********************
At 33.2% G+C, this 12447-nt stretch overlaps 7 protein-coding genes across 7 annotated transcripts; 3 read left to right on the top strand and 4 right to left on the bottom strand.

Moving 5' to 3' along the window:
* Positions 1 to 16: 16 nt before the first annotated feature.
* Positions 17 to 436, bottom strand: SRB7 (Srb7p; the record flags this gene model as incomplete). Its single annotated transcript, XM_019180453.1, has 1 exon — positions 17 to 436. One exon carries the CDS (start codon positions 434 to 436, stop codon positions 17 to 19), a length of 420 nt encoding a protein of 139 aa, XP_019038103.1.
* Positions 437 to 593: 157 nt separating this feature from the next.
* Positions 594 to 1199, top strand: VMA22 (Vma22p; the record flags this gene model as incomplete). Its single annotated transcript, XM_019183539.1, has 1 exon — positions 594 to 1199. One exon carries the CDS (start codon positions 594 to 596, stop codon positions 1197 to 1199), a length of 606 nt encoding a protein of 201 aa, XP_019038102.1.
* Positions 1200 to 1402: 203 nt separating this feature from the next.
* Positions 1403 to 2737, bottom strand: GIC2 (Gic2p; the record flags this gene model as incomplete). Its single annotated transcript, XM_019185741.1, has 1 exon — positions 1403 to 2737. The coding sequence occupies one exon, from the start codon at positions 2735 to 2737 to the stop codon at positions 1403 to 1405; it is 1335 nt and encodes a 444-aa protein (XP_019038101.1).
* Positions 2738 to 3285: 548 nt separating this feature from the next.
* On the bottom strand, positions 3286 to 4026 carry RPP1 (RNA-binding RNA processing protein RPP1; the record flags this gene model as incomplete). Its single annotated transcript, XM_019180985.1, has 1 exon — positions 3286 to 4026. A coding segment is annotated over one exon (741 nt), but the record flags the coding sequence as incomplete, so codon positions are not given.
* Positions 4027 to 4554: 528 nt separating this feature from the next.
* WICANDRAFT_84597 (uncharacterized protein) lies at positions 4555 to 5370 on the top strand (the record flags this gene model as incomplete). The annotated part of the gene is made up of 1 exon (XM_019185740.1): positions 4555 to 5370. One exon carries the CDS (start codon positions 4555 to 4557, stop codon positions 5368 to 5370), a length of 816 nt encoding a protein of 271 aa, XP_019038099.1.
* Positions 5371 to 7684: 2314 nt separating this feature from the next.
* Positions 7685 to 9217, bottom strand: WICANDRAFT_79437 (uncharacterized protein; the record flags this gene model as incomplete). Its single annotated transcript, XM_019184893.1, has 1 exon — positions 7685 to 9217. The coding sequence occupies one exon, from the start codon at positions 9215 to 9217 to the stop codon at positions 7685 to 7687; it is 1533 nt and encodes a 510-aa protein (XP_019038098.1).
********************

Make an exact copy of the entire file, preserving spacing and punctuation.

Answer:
At 33.2% G+C, this 12447-nt stretch overlaps 7 protein-coding genes across 7 annotated transcripts; 3 read left to right on the top strand and 4 right to left on the bottom strand.

Moving 5' to 3' along the window:
* Positions 1 to 16: 16 nt before the first annotated feature.
* Positions 17 to 436, bottom strand: SRB7 (Srb7p; the record flags this gene model as incomplete). Its single annotated transcript, XM_019180453.1, has 1 exon — positions 17 to 436. One exon carries the CDS (start codon positions 434 to 436, stop codon positions 17 to 19), a length of 420 nt encoding a protein of 139 aa, XP_019038103.1.
* Positions 437 to 593: 157 nt separating this feature from the next.
* Positions 594 to 1199, top strand: VMA22 (Vma22p; the record flags this gene model as incomplete). Its single annotated transcript, XM_019183539.1, has 1 exon — positions 594 to 1199. One exon carries the CDS (start codon positions 594 to 596, stop codon positions 1197 to 1199), a length of 606 nt encoding a protein of 201 aa, XP_019038102.1.
* Positions 1200 to 1402: 203 nt separating this feature from the next.
* Positions 1403 to 2737, bottom strand: GIC2 (Gic2p; the record flags this gene model as incomplete). Its single annotated transcript, XM_019185741.1, has 1 exon — positions 1403 to 2737. The coding sequence occupies one exon, from the start codon at positions 2735 to 2737 to the stop codon at positions 1403 to 1405; it is 1335 nt and encodes a 444-aa protein (XP_019038101.1).
* Positions 2738 to 3285: 548 nt separating this feature from the next.
* On the bottom strand, positions 3286 to 4026 carry RPP1 (RNA-binding RNA processing protein RPP1; the record flags this gene model as incomplete). Its single annotated transcript, XM_019180985.1, has 1 exon — positions 3286 to 4026. A coding segment is annotated over one exon (741 nt), but the record flags the coding sequence as incomplete, so codon positions are not given.
* Positions 4027 to 4554: 528 nt separating this feature from the next.
* WICANDRAFT_84597 (uncharacterized protein) lies at positions 4555 to 5370 on the top strand (the record flags this gene model as incomplete). The annotated part of the gene is made up of 1 exon (XM_019185740.1): positions 4555 to 5370. One exon carries the CDS (start codon positions 4555 to 4557, stop codon positions 5368 to 5370), a length of 816 nt encoding a protein of 271 aa, XP_019038099.1.
* Positions 5371 to 7684: 2314 nt separating this feature from the next.
* Positions 7685 to 9217, bottom strand: WICANDRAFT_79437 (uncharacterized protein; the record flags this gene model as incomplete). Its single annotated transcript, XM_019184893.1, has 1 exon — positions 7685 to 9217. The coding sequence occupies one exon, from the start codon at positions 9215 to 9217 to the stop codon at positions 7685 to 7687; it is 1533 nt and encodes a 510-aa protein (XP_019038098.1).